The Final Curtain Call: New York Mets Legend Tom Seaver Passes Away at the Age of 75

For two decades, Tom Seaver had a rather imposing presence on Major League mounds all over this great country. Perhaps, no single player is more identified with one team than Tom Seaver is with the New York Mets. 

It goes without saying that George Thomas “Tom” Seaver was a fearless competitor on the diamond, and everything he did in his life, on the field or off, he did it with purpose and poise. Seaver helped turn baseball’s “lovable losers” into World Series champions in 1969, when the Mets captured their first World Series trophy behind the fiery Fresno, California native. 

During his 20-year career in the Major Leagues, Tom Seaver spent time with the New York Mets (1967-77, 1983), Cincinnati Reds, (1977-1982), Chicago White Sox (1984-1986), and the Boston Red Sox (1986). 

Seaver was 12-time All-Star, and finished his Cooperstown-caliber career with a record (311-205) with a 2.86 ERA, and 3,640 strikeouts in 4,783 innings pitched. 

Tom Seaver known as “Tom Terrific” or “The Franchise” started 647 games in his career, with 231 complete games, 61 shutouts, a 1.121 WHIP, one save, 1,521 earned runs, 1,390 walks, and a winning percentage of .603. 

Hall of Famer Sparky Anderson, who managed Seaver with the Cincinnati Reds once said “My idea of managing is giving the ball to Tom Seaver and sitting down and watching him work.” 

On April 22, 1970, Seaver set a Major League record by striking out 19 San Diego Padres, 10-consecutive, in a game that the Mets would go on to win 2-1. 

From 1967-1977, “The Franchise” was selected to 10 All-Star teams, led the league in strikeouts five times, put together five 20-win seasons, threw five one-hitters, and won three Cy Young Awards.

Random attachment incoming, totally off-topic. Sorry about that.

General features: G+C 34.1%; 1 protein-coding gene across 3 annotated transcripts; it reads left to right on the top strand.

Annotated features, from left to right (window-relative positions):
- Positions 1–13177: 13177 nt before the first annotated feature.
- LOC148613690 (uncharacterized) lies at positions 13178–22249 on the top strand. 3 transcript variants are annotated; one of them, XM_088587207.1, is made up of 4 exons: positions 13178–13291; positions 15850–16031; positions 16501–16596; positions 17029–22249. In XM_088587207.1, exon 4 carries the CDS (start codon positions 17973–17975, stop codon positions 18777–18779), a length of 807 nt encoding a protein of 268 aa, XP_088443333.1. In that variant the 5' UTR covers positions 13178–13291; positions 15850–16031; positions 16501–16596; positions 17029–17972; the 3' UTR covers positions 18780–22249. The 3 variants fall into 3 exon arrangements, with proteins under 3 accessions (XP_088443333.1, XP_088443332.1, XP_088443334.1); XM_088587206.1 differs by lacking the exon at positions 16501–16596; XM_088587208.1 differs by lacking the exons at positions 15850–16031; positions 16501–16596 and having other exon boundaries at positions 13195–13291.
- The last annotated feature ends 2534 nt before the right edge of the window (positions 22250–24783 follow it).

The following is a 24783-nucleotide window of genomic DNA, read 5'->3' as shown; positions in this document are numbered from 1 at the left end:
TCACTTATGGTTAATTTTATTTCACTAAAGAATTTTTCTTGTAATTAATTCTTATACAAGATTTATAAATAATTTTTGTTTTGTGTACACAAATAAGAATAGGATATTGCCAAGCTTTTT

In 1978, after several near-misses during his career, Tom no-hit the Cardinals and in 1981 became the fifth player in Major League Baseball history to record 3,000 strikeouts. He was a member of National Baseball Hall of Fame Class of 1992. 

Seaver officially retired from the game of baseball during the 1987 season. According to baseballhall.org, George Thomas “Tom” Seaver aka. “The Franchise” passed away, on August 31, 2020 from complications of Lewy body dementia and COVID-19. 

In 1991, he was diagnosed with Lyme disease, which returned in 2012, leading to Bell’s palsy and memory loss. 

Rest in Peace Tom, you’ll never be forgotten.

Source: New York Mets Twitter

A Tribute to One of Baseball’s All-Time Greats

84 years ago today, the date was May 25, 1935, and the Boston Braves, now the Atlanta Braves, were in Pittsburgh, Pennsylvania, playing the Pittsburgh Pirates at Forbes Field, the former home of the Pirates. In 1935, the Braves had a player who is still referred to as one of the game’s most elite sluggers, Babe Ruth. Ruth had three hits in the contest at Forbes Field. Included in those three hits was the 714th career home run of The Great Bambino, as Ruth was known. Ruth’s 7th-inning solo shot was hit off of Gary Bush, a blast that would carry over the roof of Forbes Field. Although the Braves lost that game 11-7, this game still stands the test of time, as that would be George Herman “Babe” Ruth’s final home run of his career. Ruth had an illustrious 22-year career with Boston Red Sox (1914-1919), New York Yankees (1920-1934) and Boston Braves (1935). He died in 1948 in New York, New York. Recently his oldest daughter, Dorothy Helen Ruth Pirone, passed away. Ruth was a 1936 inductee into the National Baseball Hall of Fame in Cooperstown, New York. He now rests at Gate of Heaven Cemetery in Hawthorne, New York. His record of 714 home runs would stand until April 8, 1974, when Hank Aaron passed him by hitting his 715th homer. If you get the chance to visit the grave of Babe Ruth, do so, and while you’re there, tell him I asked about him.